Monoclonal Gammopathy

Neuropathy Associated with Monoclonal Gammopathy
·       A small number of healthy people have an abnormal protein (monoclonal protein or M protein) in their blood. Monoclonal gammopathy of undetermined significance (MGUS), is benign and usually causes no problems. On occasion, monoclonal gammopathy of undetermined significance progresses over decades to other disorders, including some forms of cancer.·       Each monoclonal protein produced by a clone of plasma cells in the blood. Important to differentiate mono from polyclonal.  Monoclonal protein has possible malignant origin; polyclonal increase has inflammatory or reactive process.·       Presence of monoclonal protein (immunoglobulin G, A, or M), in the serum of pt with peripheral neuropathy raises suspicion of POEMS syndrome (polyneuropathy, organomegaly, endocrinopathy, monoclonal protein, and skin changes), as well as multiple myeloma, macroglubulinemia, or lymphoma.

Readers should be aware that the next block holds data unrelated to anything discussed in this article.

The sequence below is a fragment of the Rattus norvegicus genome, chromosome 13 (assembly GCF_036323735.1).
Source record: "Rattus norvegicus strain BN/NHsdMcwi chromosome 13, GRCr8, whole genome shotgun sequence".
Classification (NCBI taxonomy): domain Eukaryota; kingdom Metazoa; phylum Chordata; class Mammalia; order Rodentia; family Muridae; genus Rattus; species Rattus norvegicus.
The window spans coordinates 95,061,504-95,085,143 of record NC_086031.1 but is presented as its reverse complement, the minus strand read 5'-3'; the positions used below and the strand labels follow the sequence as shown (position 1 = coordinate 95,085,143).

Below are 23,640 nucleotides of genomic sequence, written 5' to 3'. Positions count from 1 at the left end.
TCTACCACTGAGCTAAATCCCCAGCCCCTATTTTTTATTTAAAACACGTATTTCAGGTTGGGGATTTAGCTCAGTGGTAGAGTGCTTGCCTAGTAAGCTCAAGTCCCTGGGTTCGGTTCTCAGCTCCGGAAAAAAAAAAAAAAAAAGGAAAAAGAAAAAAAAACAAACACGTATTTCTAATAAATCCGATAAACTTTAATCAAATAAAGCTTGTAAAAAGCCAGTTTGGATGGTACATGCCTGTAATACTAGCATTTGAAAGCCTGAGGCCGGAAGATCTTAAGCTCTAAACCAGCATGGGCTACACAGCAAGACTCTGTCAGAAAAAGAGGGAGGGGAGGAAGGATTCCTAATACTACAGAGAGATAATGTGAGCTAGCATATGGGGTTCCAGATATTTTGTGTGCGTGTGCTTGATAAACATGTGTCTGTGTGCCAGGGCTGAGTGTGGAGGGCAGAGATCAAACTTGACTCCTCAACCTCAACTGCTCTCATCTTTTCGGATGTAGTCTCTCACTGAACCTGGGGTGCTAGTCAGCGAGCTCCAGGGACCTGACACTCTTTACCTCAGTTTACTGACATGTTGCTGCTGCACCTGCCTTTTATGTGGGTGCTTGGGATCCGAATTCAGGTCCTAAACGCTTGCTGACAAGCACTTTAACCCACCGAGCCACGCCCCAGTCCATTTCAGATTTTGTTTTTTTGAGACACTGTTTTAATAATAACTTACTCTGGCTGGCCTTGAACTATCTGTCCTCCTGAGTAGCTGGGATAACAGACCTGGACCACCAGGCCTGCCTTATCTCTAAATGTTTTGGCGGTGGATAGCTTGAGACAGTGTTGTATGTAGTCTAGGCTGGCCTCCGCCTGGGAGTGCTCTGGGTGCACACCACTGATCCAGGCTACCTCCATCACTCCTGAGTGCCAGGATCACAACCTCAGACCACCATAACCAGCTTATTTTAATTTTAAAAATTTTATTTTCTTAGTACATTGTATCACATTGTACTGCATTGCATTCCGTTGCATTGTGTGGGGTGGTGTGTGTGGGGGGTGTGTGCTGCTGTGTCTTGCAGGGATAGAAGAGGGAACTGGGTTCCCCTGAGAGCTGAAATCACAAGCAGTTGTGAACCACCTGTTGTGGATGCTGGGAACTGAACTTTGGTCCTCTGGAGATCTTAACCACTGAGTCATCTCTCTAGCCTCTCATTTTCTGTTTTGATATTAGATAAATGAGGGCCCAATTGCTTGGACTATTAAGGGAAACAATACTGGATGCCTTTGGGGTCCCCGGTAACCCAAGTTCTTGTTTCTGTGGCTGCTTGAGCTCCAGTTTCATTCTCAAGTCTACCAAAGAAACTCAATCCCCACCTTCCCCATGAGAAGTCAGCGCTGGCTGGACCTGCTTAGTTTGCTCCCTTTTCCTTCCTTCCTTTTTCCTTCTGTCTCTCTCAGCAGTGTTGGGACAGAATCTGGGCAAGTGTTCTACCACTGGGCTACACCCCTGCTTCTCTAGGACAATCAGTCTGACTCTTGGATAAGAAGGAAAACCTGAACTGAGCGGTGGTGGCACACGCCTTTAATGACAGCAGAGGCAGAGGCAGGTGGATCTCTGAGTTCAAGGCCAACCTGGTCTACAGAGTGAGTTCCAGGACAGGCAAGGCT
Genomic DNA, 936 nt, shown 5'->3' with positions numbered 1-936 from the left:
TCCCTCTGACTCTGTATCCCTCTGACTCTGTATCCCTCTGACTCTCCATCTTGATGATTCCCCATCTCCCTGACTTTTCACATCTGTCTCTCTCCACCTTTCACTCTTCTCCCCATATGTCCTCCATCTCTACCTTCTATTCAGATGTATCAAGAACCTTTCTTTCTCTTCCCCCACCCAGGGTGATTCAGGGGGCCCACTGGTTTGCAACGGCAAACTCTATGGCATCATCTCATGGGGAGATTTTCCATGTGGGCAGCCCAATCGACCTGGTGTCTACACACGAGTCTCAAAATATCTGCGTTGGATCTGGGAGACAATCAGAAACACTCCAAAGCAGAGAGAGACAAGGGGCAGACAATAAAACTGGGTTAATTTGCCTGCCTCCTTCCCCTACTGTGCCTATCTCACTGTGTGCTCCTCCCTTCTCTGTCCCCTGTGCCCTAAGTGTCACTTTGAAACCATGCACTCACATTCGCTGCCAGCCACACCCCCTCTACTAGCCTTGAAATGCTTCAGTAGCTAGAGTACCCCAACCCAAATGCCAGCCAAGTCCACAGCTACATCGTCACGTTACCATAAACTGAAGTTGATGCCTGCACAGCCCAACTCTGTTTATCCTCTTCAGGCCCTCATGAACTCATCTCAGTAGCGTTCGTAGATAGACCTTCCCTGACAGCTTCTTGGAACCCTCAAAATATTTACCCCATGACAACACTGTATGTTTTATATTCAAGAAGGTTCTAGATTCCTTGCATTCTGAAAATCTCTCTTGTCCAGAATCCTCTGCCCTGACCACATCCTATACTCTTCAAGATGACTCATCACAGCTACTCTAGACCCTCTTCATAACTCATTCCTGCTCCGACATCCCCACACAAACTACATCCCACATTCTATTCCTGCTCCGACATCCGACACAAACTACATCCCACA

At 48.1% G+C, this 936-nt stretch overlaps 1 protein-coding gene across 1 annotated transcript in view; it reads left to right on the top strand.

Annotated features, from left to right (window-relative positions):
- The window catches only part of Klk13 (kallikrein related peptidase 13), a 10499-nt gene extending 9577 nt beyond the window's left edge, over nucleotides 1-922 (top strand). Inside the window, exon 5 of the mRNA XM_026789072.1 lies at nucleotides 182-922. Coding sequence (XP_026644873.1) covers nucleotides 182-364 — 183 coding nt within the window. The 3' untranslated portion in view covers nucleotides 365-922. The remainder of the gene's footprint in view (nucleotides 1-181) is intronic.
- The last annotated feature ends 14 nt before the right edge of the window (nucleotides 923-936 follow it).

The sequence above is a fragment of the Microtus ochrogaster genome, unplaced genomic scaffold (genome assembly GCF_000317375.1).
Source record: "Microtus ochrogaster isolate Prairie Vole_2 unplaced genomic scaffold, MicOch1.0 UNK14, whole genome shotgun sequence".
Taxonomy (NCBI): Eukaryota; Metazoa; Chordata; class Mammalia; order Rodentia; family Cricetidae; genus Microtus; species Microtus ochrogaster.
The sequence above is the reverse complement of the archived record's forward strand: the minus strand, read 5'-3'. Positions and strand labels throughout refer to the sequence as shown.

·       Presence of M protein may also be benign-“monoclonal gammopathy of undetermined significance” or MGUS.

·       Cause of peripheral neuropathy with monoclonal gammopathy is unknown.  Genetics may play a role.

·       Pathology:  The IgM monoclonal protein with anti-MAG activity associated with peripheral neuropathy reacts or binds to the myelin sheaths.  Loss of fibers, wallerian like degeneration, and segmental demyelination were found in the peroneal superficial nerve of a pt with an IgM monoclonal gammopathy and peripheral neuropathy.

Contents of this web site © Ray Jurewicz
All text and images are protected under United States and International copyright laws.

Ray Jurewicz
412-731-0173
E-mail: rj@NerveStudy.com Web Site design by Larry Berman and Chris Maher

Leave a Reply

Your email address will not be published. Required fields are marked *